REI.com - Full Story
AER PARRIS//AUGUST 30, 2019
And, along the way, she’s learned that the key is meticulous planning.
Steep switchbacks flanked by tall evergreens slowed the progress of Gillian Larson, age 22, and her mother, Jodi Johnson, age 53, hiking the High Sierra Trail in the summer of 2013. As they plodded along, Larson's mom distracted her with the story of Heather "Anish" Anderson, who had just completed a thru-hike of the Pacific Crest Trail (PCT) in 60 days, 17 hours, and 12 minutes, breaking the previous record by nearly four days. Both were in awe of how many miles Anderson had covered daily, especially as they were struggling with just 10.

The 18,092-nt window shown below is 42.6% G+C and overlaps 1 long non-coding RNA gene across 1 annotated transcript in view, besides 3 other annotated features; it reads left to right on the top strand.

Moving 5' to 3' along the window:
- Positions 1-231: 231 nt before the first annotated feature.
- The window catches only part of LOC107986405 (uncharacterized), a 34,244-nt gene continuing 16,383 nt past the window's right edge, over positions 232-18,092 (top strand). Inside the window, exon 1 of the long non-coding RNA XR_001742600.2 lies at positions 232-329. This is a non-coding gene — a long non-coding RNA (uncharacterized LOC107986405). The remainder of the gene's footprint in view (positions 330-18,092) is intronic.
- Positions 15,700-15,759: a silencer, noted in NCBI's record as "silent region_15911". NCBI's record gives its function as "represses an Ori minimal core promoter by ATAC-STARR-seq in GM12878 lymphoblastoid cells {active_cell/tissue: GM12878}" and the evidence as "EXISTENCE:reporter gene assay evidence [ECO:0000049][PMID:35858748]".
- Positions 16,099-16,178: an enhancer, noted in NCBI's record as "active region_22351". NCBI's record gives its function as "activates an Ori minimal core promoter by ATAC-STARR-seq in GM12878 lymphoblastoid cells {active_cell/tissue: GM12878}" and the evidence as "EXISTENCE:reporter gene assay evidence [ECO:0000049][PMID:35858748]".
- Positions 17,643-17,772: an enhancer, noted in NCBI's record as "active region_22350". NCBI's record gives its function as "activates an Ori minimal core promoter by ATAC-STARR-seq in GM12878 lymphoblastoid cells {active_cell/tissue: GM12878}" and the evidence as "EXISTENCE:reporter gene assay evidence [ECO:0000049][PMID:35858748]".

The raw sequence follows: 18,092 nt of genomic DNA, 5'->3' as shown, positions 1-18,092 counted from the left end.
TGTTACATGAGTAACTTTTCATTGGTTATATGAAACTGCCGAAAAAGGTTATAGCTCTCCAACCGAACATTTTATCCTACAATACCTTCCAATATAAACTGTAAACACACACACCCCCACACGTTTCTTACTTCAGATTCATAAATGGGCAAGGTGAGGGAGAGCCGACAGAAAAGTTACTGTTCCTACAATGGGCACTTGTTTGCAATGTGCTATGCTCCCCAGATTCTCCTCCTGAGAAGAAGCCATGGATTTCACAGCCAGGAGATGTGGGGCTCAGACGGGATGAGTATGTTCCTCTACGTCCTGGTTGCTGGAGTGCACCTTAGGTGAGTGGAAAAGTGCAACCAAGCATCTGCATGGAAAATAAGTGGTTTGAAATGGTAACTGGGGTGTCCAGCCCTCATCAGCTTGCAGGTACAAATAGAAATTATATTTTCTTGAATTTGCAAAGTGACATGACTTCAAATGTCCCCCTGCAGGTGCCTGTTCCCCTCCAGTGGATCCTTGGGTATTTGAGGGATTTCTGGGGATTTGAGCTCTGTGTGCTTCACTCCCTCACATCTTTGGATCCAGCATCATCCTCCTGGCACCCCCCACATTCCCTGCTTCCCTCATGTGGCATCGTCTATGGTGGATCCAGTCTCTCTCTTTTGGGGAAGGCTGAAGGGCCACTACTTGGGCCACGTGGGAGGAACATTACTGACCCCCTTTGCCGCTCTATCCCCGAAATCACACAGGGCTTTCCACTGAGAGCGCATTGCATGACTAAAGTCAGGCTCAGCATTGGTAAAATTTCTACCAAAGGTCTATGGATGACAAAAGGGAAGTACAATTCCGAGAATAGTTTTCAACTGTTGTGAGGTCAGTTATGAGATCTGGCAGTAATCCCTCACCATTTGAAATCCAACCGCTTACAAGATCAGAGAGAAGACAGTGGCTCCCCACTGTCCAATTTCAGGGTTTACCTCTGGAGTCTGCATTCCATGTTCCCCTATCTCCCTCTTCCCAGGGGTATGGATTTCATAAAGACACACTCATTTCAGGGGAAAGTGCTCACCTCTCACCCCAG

“Are horses allowed?” Larson asked, almost immediately. When she returned to her home in Topanga, California, she began researching thru-riding, a term for horseback riding long-distance trails. She learned that others had thru-ridden the PCT, and knew she wanted her horses to come along for the adventure.
Today, Larson, now 27, is one of very few horsepackers to tackle the entire trail—and the only one she knows of to do it twice, in 2014 and 2016. She went on to complete the Arizona Trail and the Colorado Trail in 2017 and is also, as far as she knows, the only person to thru-ride the complete 3,100-mile Continental Divide Trail (CDT). She’s learned a lot along the way—most importantly, that these long-distance trips require a lot of planning...
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